Small-time offenders are dodging the courtroom in favour of being judged by a panel of Maori elders at a South Auckland marae.
And, if the offenders do what they're told they avoid conviction.
The process so far has a 90 per cent success rate, and Maori are keen to have it rolled out across the country.
The community justice panel sits twice a month at Te Whare Waatea Marae in Mangere and gives offenders a chance to address the panel about what has happened.
The aim is to reach an agreement which is then sent to authorities for the charge to be removed from the national database.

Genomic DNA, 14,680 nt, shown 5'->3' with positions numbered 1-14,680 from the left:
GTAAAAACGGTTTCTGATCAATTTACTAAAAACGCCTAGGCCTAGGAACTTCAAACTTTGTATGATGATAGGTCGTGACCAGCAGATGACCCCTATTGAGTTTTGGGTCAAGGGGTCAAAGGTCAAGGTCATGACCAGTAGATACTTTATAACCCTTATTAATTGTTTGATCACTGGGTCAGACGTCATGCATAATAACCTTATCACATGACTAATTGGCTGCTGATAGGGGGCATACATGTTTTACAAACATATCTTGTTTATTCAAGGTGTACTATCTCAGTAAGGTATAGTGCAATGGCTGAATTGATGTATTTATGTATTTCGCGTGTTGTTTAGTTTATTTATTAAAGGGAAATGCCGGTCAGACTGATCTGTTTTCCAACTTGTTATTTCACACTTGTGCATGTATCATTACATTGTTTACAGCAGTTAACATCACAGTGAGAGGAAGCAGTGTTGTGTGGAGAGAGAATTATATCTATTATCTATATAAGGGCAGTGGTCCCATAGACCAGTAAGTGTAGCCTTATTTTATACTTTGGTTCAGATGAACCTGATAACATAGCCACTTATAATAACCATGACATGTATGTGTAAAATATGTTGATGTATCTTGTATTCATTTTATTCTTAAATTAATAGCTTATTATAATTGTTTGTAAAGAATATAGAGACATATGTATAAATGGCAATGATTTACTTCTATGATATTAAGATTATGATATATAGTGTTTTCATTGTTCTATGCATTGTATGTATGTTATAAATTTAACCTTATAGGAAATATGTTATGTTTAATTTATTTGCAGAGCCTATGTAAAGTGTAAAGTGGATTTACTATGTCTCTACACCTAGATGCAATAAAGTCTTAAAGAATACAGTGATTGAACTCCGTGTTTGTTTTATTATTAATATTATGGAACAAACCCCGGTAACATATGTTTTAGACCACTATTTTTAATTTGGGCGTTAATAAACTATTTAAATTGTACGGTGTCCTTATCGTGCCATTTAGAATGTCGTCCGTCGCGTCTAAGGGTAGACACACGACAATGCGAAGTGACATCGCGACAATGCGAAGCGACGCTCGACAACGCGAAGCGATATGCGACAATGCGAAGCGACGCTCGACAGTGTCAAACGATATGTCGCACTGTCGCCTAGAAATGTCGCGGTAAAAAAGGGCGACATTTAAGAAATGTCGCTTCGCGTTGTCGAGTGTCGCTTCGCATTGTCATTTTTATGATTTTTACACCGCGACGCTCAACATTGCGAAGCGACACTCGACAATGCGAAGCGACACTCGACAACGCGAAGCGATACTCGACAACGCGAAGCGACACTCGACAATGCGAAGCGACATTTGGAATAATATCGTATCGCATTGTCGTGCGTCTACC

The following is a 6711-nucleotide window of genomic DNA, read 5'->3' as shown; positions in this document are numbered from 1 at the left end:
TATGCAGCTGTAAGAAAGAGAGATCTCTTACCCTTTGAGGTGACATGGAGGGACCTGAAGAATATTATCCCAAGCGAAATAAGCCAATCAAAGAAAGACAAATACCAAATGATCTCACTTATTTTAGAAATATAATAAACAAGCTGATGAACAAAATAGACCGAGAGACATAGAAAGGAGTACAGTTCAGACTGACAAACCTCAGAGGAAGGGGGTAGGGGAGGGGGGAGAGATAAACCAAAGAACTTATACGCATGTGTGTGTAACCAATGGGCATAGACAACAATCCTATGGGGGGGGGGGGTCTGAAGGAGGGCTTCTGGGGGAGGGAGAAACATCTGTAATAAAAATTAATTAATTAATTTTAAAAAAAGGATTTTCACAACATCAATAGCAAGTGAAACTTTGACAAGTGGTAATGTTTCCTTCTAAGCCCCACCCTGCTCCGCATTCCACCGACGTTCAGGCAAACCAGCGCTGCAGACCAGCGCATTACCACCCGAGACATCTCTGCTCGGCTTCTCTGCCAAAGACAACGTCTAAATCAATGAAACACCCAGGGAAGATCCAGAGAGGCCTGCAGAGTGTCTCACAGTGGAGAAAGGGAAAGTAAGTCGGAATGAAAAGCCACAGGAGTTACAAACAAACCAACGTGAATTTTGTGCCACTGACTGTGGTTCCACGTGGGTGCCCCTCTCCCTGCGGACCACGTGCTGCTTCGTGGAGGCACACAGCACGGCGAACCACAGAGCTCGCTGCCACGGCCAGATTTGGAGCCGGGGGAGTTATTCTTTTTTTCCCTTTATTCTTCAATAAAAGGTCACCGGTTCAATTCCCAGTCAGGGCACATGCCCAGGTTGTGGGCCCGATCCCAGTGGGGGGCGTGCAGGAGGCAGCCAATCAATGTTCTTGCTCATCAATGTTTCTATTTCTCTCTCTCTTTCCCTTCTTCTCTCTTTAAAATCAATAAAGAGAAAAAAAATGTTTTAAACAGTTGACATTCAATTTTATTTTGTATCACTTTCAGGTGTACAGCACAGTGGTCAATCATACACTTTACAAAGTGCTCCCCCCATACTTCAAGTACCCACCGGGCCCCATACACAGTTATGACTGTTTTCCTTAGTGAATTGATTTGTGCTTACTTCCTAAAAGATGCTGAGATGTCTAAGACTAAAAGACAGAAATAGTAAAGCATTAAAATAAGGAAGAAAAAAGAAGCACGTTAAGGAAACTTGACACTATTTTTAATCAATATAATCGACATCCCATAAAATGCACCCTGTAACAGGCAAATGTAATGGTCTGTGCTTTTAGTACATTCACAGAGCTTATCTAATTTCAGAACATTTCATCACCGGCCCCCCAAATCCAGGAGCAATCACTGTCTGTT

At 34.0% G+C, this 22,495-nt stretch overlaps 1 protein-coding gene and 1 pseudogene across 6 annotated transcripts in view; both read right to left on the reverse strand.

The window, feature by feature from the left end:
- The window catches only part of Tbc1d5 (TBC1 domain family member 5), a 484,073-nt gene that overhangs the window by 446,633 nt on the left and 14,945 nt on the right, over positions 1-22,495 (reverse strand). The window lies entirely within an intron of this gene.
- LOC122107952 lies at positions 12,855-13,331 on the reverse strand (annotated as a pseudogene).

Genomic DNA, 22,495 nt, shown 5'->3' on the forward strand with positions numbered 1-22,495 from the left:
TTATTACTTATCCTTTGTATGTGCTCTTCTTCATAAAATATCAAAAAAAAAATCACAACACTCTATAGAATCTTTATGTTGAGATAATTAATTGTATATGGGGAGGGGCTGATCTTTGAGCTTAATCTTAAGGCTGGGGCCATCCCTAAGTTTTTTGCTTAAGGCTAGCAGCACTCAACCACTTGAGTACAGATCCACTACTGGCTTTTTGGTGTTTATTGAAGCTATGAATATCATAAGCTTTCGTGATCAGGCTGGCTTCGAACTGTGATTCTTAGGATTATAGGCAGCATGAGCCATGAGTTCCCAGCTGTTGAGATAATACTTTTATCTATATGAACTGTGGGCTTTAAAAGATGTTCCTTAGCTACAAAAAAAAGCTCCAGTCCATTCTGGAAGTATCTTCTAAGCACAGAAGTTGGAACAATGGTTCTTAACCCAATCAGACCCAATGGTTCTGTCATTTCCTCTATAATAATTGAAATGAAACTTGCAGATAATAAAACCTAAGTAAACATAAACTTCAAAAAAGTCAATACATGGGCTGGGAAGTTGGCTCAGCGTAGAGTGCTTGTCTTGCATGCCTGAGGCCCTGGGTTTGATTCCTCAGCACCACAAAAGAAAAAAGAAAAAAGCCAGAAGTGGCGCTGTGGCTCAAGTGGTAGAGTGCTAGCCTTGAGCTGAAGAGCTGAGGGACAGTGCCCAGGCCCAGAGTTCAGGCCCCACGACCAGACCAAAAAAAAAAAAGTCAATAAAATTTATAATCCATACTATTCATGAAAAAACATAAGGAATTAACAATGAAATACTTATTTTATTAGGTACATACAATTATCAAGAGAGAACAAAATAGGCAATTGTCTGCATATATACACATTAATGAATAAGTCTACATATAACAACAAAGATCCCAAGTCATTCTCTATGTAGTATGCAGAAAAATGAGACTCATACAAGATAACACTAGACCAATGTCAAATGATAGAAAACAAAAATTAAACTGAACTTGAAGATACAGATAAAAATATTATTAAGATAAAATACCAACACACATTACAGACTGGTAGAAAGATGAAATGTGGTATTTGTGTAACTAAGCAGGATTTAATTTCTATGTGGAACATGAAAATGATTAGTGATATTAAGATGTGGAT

About 150 people have faced the panel in the past 18 months and only one person has been referred back to the courts.
One teenager who fronted the panel recently for driving a second time without a licence was told his parents should take some responsibility.
Panel chairman Ted Ratana said the teen's offence would otherwise have clogged up the court's system at a great cost to the taxpayer.
"In giving this person a second chance, at mending their ways and staying on the right side of the law, we believe there is some scale of economics too," he said.
The teen walked away without a fine and a conviction.